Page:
Root vegetables are a segue from Summer to Fall.
Summer comes to a grinding halt. It is quite evident at the farmer’s markets when the root vegetables show up. Soon the white shoes will get put away, and warm above-the-ankle boots will become daily wear. Try as we might, summer slips from our grasp and we settle into root season — the last light at the end of the tunnel is the tomato. But back to our roots.
A few onions to balance the flavor, a drizzle of olive oil, and a sprinkle of salt is all that was needed to bring out the sweetness of each vegetable. Slice vegetables, layer in an ovenproof pan and roast away. It really is that simple. This process can be followed with sweet potatoes, turnips, rutabaga, parsnips, onions, beets, celery root.
Looking for more flavor or to add a bit of spunk to your root vegetables?
For warm flavor use ginger, cinnamon, cardamom and/or cloves. Spice it up with cayenne, tabasco, pepper or a sliced jalapeño. Be creative and use smoked or mild paprika, cumin or garam masala. Go all out and do a generous sprinkle of curry powder.
How long do they need to roast?
It depends on how big or small the items are. If the root vegetables are large, then cutting them into smaller pieces will enable them to roast a bit faster and will give more surface area for the caramelization to take place – when the sugars in the vegetables cook. Charring the edges gives them a nice crispness and a bit more flavor.
Why roast vs other cooking methods?
Roasting is the most common term heard when it comes to root vegetables. First of all, they are hard vegetables and require a longer cooking time that one filled with water to soften. To eat root vegetables raw, grating does the work that teeth would normally do, and saves from a painful jaw post chewing.
Other cooking methods
Root vegetables can be boiled or sautéed. Boiling will soften, but do nothin to enhance the flavor of beets, sweet potatoes or carrots – boiling does not allow the sugars to caramelized. And that is really the point of roasting. The natural sugars in many root vegetables shines through when roasted. If stovetop, and a slight boil is desired to get the cooking going faster, there is a way. Cut the vegetables, place them in a pan about halfway covered with water. Cover and bring to a low boil. When the water has cooked off and the vegetables begin to soften, add a bit of butter or oil and finish the cooking process. This method, allows for the caramelization to take place. Want a bit sweeter of a taste? Add a spoonful of honey or maple syrup.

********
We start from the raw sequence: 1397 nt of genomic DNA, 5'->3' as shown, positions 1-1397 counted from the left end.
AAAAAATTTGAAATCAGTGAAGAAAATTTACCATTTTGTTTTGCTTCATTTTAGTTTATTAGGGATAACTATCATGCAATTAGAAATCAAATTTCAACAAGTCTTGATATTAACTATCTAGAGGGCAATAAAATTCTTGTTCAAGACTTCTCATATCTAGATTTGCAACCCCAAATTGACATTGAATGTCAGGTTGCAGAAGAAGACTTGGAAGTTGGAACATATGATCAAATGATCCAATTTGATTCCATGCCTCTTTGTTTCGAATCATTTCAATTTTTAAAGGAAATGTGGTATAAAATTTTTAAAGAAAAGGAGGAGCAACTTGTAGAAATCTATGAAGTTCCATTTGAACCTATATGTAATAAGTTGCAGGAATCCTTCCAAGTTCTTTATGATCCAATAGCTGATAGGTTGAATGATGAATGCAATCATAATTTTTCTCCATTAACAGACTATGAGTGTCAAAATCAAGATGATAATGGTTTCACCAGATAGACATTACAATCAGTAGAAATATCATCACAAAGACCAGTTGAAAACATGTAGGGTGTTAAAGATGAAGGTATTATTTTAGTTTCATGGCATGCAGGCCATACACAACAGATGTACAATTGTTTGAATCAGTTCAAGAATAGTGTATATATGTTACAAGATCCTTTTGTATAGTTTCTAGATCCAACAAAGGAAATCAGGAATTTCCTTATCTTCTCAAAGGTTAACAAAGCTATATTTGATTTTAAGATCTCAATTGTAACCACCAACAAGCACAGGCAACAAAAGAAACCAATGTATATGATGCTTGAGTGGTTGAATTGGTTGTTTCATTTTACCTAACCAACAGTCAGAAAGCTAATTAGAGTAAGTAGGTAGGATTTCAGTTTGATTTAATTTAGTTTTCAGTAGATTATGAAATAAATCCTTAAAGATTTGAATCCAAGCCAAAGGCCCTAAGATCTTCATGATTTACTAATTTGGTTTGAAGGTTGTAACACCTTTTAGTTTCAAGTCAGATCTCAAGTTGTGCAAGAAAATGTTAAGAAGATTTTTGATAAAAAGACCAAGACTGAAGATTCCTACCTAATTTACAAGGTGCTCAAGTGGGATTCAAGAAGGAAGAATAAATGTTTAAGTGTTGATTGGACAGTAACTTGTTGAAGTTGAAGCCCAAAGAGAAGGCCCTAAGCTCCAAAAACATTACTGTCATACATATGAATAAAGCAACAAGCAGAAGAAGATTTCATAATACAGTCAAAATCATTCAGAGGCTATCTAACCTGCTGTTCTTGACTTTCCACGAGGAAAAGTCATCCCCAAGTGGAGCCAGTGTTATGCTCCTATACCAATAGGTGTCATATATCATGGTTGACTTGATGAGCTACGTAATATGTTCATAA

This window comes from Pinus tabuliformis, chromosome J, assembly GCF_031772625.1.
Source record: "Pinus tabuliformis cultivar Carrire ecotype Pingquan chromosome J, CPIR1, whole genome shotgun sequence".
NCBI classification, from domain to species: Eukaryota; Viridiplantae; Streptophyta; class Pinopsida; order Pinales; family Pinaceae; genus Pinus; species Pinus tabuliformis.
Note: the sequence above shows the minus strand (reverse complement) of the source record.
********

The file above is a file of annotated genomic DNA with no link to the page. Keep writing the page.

Looking for new favorites on the roasted root vegetables menu?
Saveur magazine offers 11 ways to be creative with your root vegetables.
Tyler Florence adds some honey to make the sweet potatoes even sweeter.
Lest we forget the parsnip, Cooking Light has a great recipe that is EasyPeasy.
Ugly as it may be, celery root is really good roasted, and something that should be tried.
Root Vegetables w/ Smoked Paprika and RosemaryPrint Recipe
- 3 lbs/1.5kg root vegetables
- 3 floz/90ml safflower oil
- 2 TBSP dried rosemary
- 1 TBSP smoked paprika
- salt and pepper, to taste
- tabasco sauce, if desired
Preheat oven to 400°F/200°C
Clean vegetables. Peel if necessary or desired.
Cut into uniformly sized pieces (smaller pieces cook faster, similar sized pieces cook at approximately the same rate).
Place oil, rosemary, paprika, salt and pepper (and tabasco) in a large mixing bowl. Blend together.
Add cut vegetables and toss well to coat.
TIP: plastic gloves and using hands is the best way to toss vegetable and get a good coating on them.
Place coated vegetables on either a lined baking sheet or in a ceramic/glass baking dish that is big enough to hold all in a couple of layers. (If the layers are too thick, the vegetables will steam instead of roast.)
Place baking dish on middle rack of oven.
At the 20 minute mark, toss the vegetables to re-coat with the oil/spice mixture that will have settled on the bottom of the baking dish.
Toss again as needed.
Vegetables will take 45-60 minutes. The edges will be nicely charred and the vegetables should have a brownish color (not burnt). This means that the sugars have caramelized and are at their best flavor!
This method can be used for all root vegetables. Experiment and enjoy!!!!! Same method can be used with Butternut Squash and Pumpkin. Tabasco or cayenne or any other peppery spice can be used if that type of heat is desired. Heat is a nice balance to the sweetness of the caramelized vegetables.